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The Emergence of Jewish thought in the Enlightenment

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Introduction

Eric Vallee 7-30-03 Jewish history 2 The Emergence of Jewish thought in the Enlightenment The years during the Enlightenment were very crucial in the development of the culture of the Jewish people in Europe. This movement of the 18th century that called for critical examination of previously unchallenged doctrines and beliefs, that would help to open the minds of many different people. Modernism was becoming the norm, while traditional ways of doing things were left to a select few. The Jewish as a community have been treated like outcasts for thousands of years; outsiders in their own home and communities. The Jews were forced to establish Ghetto style living. They lived in confined areas with constant ridicule; harassment and sometimes pogroms would break out. They were segregated to certain jobs; they could only be craftsmen, moneylenders, or some sort of merchant. The governments in Europe passed Edicts declaring their Job status, where they could live, political status, and how much money people had to pay them back on loans. Some leading officials would pass doctrines stating that the governments automatically possessed their property and money, because the treasury was getting low or something on that track. This would also put such officials in good standing with the Christian Church. ...read more.

Middle

Granting equal opportunities and dignity they would prove to be resourceful and loyal subjects. Thus leading to the conclusion that the removal of these negative conditions would render the Jews less 'harmful' and prepare them for a gradual increase of rights and improved conditions 'if and when they may deserve them'. This treatise was closely followed by the Edict of Tolerance (1782) issued by the emperor of Austria, Joseph II. This provided for the civic betterment of the Jews in exchange for a change in their cultural values and institutions. However, what is implicit in these assertions is the use that the Jew can be to the state. There is no recognition of civic parity, or, most importantly, his humanity. The suggestion that Jewish greediness, and a whole host of other unsavory character traits, was the logical consequence of Christian persecution was a view that was becoming widely accepted among the intellectual French elite. Rather the finger of blame is directed towards the Christian attitudes for producing the cultural backwardness of the Jews. Therefore Judaism was not disparaged, but the conditions which produced it where. Were then, in regards to Judaism, did the Jewish intellectuals stand? Was it Christian attitudes, which prevented the Jew from becoming assimilated with his Gentile counter part, or was it the shadow appearance of Judaism which kept the Jew chained to his pariah status? ...read more.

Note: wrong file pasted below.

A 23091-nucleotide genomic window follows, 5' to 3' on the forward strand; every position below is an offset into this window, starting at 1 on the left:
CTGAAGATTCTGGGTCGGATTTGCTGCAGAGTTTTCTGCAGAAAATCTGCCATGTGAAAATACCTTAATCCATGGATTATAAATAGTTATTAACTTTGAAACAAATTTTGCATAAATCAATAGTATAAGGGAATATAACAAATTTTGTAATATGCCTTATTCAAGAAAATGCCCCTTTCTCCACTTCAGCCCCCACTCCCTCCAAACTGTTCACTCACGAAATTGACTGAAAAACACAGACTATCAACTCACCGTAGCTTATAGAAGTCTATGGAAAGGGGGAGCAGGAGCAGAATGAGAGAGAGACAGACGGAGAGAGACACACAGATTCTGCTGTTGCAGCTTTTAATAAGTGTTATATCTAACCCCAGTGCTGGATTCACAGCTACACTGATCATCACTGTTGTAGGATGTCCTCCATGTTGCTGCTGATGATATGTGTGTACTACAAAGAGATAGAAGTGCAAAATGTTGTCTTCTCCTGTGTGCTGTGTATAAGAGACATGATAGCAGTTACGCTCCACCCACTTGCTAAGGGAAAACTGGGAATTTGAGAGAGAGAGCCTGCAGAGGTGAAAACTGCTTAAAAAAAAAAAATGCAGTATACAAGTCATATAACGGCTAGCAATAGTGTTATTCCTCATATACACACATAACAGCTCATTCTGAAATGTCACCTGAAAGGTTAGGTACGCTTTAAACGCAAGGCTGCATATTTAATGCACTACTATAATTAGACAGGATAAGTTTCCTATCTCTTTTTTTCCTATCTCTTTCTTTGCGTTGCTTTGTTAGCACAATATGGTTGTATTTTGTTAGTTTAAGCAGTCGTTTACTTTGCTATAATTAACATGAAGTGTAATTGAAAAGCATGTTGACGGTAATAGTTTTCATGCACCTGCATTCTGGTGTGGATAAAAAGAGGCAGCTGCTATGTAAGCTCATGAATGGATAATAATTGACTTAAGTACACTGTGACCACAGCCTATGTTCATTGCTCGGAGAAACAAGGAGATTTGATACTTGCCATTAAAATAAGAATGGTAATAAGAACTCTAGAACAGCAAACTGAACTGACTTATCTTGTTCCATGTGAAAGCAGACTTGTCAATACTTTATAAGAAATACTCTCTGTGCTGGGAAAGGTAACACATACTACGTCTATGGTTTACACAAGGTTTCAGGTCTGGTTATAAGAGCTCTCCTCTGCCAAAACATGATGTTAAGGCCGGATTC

Conclusion

With the lifting of this state of siege the accumulated customs of centuries became exposed to the rational analysis of the science of 'reason'. The Haskalah movement aimed to prepare Judaism for a new challenge; the challenge of becoming citizens instead of pariahs. They viewed with concern the concentration of Jews in trade and commerce, to the typical life of the Jewish student, which was devoid of any concern for a future livelihood. To the ceremonial life of the ghetto which had become laden with all sorts of bizarre customs, rites and superstitions that had lost all meaning and significance. To these cosmopolitans Jews the embarrassing charges of obscurantism and superstition from their Gentile contemporaries rang perfectly true in their ears. In order to revitalize an ailing culture it was necessary to hack away at the ancient roots of Judaism, which were threatening the very survival of the entity it was meant to preserve. The Haskalah movement was acknowledging a primary law of nature: an organism, which fails to respond and adapt to a changing environment that will perish. Moses Mendelson, and the concerned reformers who preceded and followed him, charted a course for the reinvigoration of the Jewish people in the turbulent years of the 19th Century, preparing them for the role of citizen instead of the accustomed role of pariah. ...read more.

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